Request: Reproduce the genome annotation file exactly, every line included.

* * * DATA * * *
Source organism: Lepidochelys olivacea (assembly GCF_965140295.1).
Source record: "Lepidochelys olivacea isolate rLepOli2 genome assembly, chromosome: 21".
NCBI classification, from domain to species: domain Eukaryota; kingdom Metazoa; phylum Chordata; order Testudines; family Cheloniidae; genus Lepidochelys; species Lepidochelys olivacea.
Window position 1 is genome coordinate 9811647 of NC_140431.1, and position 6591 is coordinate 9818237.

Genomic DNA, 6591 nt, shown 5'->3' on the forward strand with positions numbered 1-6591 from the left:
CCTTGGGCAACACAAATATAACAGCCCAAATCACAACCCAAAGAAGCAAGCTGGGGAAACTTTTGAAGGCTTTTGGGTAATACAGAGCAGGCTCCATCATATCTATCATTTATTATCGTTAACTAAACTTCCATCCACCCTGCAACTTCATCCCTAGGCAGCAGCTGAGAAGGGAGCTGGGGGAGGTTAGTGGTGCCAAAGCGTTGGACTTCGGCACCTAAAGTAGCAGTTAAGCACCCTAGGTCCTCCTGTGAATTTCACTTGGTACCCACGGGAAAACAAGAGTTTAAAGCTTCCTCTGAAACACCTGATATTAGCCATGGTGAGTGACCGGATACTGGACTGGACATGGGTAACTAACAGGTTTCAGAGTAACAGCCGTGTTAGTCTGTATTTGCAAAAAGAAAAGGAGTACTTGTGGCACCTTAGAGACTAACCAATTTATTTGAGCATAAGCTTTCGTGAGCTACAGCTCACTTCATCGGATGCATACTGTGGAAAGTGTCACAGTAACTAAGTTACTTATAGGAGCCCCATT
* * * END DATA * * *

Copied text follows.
Source organism: Lepidochelys olivacea (assembly GCF_965140295.1).
Source record: "Lepidochelys olivacea isolate rLepOli2 genome assembly, chromosome: 21".
NCBI classification, from domain to species: domain Eukaryota; kingdom Metazoa; phylum Chordata; order Testudines; family Cheloniidae; genus Lepidochelys; species Lepidochelys olivacea.
Window position 1 is genome coordinate 9811647 of NC_140431.1, and position 6591 is coordinate 9818237.

Genomic DNA, 6591 nt, shown 5'->3' on the forward strand with positions numbered 1-6591 from the left:
CCTTGGGCAACACAAATATAACAGCCCAAATCACAACCCAAAGAAGCAAGCTGGGGAAACTTTTGAAGGCTTTTGGGTAATACAGAGCAGGCTCCATCATATCTATCATTTATTATCGTTAACTAAACTTCCATCCACCCTGCAACTTCATCCCTAGGCAGCAGCTGAGAAGGGAGCTGGGGGAGGTTAGTGGTGCCAAAGCGTTGGACTTCGGCACCTAAAGTAGCAGTTAAGCACCCTAGGTCCTCCTGTGAATTTCACTTGGTACCCACGGGAAAACAAGAGTTTAAAGCTTCCTCTGAAACACCTGATATTAGCCATGGTGAGTGACCGGATACTGGACTGGACATGGGTAACTAACAGGTTTCAGAGTAACAGCCGTGTTAGTCTGTATTTGCAAAAAGAAAAGGAGTACTTGTGGCACCTTAGAGACTAACCAATTTATTTGAGCATAAGCTTTCGTGAGCTACAGCTCACTTCATCGGATGCATACTGTGGAAAGTGTCACAGTAACTAAGTTACTTATAGGAGCCCCATT